Friday, March 29, 2013

Disordered or Not -- That is the Question

There was a heated Twitter chat last Wednesday that raised a few questions and really got me thinking.  I'm happy to report that I still have a few brain cells left even after all of that dissertation writing, so I thought I'd think out loud, write about it here, and ask you guys your thoughts.

The topic was right up my alley. Trauma, posttraumatic stress disorder, and posttraumatic growth.  It's my dissertation right there!

Here is where the discussion got heated: Several people made a really great point about the word "disorder."  Reactions to life crises -- depression, anxiety, nightmares, etc. -- are all "normal" symptoms; so why call it a disorder? [normal in quotes, because it was later asked, of course, what is normal]

The DSM-IV (the diagnostic manual for us headshrinkers) states something to the effect of posttraumatic stress becomes a disorder when the symptoms last for more than a month, and clinicians are to specify other things like "acute" or "chronic," etc. 

Now.  I don't consider the DSM the bible for mental health.  I believe that everyone is an individual with a shared human experience, which means, everyone gets to decide what normal is for them.   The manual attempts to make some sense of the human experience and categorize it for general scientific purposes as well as, let's face it, for insurance purposes.

Back to the word disorder.  I understand the negative connotation to the word disorder, of course.  It's inescapable.  But, if one looks at the word as something neutral to describe a thing, it means out of order.  Unless, of course, it's an out of order toilet.  Then it's just out of order.  Digressing...

(I just thought, "That toilet has a disorder."  Haha!)  Digressing again...

Here's what made me think:  If reactions like depression, anxiety, nightmares, flashbacks, and avoidance are all normal reactions to a crisis, why is it called a disorder?  Do you think those things are normal reactions?  Do you think if one has these symptoms for a month or more that it's suddenly a disorder?

Put in terms of infertility:  If you've been dealing with infertility, it's obviously been for longer than a month.  If you've had symptoms of depression, anxiety, nightmares, etc., do you think you have PTSD?  Are your symptoms, in fact, disordered?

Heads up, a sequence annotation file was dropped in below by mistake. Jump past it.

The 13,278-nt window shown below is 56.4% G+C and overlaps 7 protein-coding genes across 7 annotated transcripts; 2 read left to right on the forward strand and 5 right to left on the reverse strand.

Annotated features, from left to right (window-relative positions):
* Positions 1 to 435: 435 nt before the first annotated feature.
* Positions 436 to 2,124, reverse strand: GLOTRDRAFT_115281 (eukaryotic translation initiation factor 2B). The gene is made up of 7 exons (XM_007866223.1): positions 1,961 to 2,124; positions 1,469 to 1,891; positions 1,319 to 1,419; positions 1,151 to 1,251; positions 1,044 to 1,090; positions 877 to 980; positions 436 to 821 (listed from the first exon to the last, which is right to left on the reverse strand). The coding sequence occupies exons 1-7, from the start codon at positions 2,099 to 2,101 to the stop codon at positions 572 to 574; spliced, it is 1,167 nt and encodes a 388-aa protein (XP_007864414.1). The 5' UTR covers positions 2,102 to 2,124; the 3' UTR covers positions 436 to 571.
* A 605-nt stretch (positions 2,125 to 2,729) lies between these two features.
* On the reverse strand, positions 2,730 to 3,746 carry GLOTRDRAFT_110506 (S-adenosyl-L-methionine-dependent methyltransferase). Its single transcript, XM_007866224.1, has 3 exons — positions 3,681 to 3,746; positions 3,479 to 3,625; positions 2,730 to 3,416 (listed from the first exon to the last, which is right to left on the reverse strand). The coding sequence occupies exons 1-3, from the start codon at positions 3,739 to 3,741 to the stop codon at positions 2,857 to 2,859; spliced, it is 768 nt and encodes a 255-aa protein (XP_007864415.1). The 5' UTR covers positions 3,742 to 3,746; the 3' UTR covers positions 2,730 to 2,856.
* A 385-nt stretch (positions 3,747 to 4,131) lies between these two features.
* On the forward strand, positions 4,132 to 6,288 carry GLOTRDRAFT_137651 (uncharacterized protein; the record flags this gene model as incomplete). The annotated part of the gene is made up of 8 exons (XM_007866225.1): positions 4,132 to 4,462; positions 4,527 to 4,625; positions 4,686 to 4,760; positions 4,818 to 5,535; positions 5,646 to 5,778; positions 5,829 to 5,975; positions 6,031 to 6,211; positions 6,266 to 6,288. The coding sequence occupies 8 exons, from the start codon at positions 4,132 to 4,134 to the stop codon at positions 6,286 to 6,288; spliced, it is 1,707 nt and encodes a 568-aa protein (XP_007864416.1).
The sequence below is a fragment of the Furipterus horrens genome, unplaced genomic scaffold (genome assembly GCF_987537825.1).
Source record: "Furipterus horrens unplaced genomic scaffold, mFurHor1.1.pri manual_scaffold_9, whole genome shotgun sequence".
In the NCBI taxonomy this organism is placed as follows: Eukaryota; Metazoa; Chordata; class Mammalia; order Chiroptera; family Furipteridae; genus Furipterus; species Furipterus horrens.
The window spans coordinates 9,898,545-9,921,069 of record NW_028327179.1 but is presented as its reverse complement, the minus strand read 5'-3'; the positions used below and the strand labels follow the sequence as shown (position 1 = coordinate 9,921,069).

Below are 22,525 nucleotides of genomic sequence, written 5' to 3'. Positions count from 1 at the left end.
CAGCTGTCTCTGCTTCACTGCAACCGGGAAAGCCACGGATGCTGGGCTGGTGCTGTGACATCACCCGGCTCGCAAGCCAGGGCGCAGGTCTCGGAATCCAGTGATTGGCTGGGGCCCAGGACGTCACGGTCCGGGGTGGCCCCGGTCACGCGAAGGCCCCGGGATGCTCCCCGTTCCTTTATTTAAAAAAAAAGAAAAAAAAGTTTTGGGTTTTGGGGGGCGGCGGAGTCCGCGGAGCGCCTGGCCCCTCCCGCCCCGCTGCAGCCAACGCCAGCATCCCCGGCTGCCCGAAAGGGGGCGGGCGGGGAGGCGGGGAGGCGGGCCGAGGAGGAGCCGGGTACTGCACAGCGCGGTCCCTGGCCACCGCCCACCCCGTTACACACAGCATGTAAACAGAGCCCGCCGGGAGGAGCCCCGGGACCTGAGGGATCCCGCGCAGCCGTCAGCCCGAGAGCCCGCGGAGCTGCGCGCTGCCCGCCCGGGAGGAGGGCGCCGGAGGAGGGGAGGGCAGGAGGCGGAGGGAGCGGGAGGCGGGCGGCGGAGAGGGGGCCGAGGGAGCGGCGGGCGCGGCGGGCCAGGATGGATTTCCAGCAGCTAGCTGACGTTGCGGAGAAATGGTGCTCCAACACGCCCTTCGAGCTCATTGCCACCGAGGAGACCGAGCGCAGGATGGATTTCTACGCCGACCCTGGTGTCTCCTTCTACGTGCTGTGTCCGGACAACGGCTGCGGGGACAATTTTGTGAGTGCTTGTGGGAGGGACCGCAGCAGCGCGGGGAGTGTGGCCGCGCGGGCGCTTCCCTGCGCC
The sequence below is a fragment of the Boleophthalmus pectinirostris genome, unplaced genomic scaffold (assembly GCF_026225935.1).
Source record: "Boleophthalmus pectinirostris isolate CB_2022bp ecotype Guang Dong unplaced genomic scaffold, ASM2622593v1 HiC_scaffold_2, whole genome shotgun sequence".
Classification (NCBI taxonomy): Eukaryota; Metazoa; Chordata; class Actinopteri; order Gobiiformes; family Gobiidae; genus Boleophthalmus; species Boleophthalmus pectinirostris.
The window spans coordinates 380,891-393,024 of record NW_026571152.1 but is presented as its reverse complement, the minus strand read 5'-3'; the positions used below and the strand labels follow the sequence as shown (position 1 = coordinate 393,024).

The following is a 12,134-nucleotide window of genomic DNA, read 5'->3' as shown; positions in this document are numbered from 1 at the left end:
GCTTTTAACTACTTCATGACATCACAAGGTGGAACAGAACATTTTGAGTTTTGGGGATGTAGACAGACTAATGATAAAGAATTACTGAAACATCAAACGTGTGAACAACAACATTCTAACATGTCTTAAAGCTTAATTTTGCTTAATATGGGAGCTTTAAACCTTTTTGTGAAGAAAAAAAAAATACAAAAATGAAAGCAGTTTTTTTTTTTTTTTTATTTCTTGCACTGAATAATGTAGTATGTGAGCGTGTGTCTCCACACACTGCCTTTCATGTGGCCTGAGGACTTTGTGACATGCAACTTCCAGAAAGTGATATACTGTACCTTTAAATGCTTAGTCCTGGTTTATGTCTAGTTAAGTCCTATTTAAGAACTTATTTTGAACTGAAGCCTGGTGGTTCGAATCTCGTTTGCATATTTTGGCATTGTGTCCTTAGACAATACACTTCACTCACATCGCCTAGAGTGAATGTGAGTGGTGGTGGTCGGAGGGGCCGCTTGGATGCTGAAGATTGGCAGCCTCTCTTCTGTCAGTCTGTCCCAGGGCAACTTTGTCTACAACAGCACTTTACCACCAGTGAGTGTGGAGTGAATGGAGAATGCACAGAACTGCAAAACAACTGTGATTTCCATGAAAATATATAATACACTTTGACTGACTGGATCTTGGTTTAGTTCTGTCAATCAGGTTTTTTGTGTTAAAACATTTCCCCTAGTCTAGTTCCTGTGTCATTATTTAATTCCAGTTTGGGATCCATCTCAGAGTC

Bonus: Do you think something good can ever come of your experience with infertility?

Thursday, March 21, 2013

Happy ICLW!

Hi and welcome!  Per my last post, it's been quite a while since I last posted, and I am so happy to be back contributing and reading others' updates, good news, bad news, offering support, etc.  You can read my ICLW welcome here.


Today's post is pretty simple.  I've written about various ways to cope with infertility.  The stress, anxiety, depression, overwhelming emotion, how to hand people who don't get it, how to handle ridiculous comments, etc. 

So, my question today is:  What would you like help with?  What do you want to know?  What are you currently struggling with?  You can either post here or send me an email: mtrothlpc at gmail dot com, and I will see about writing on your particular topic. 

Lastly, in the general theme of mental health:  Name one thing you are grateful for today.  Notice how you feel.  What if you were to think of 10 things? 

Be well,

Tuesday, March 19, 2013


You know when you're on a roll for a while, and you fall off the proverbial bandwagon?  And you stay fallen for, oh, six months or so?  Um, yeah...that's been my blog-writing style of late.  Who knew the style of non-writing was so powerful -- eh-hem -- or not. 

That is why "Reset" is this post's title.  I am planning on writing quite often again.  Key word: Planning.  You know what they say, right? 

We Plan; God Laughs.  Pretty true, dontchyathink?  As it turns out, the Universe pretty forcefully focused me on my dissertation.  Yup, I kinda want to graduate already (<---serious understatement), so I suppose that was a wise move. 

I'm still working on the dissertation (see survey link on the sidebar, if you're interested in participating).  Nevertheless, we shall see how my plan works out.  Crossing my fingers and hoping I can hang on to that bandwagon, and write my dissertation, and run a business, and be an infertility activist, and, and, and...

Nothing like lofty goals.  

Coming up in the next few months are several blog writing challenges that I loved participating in last year: The Health Activist Writers' Month Challenge, National Infertility Awareness Week, and, of course, the monthly International Comment Leaving Week

I'm excited to get this blog moving again and to start spreading more awareness and information on how to handle infertility, adoption, child-free living, and life after infertility. 

Officially reset.  Be well,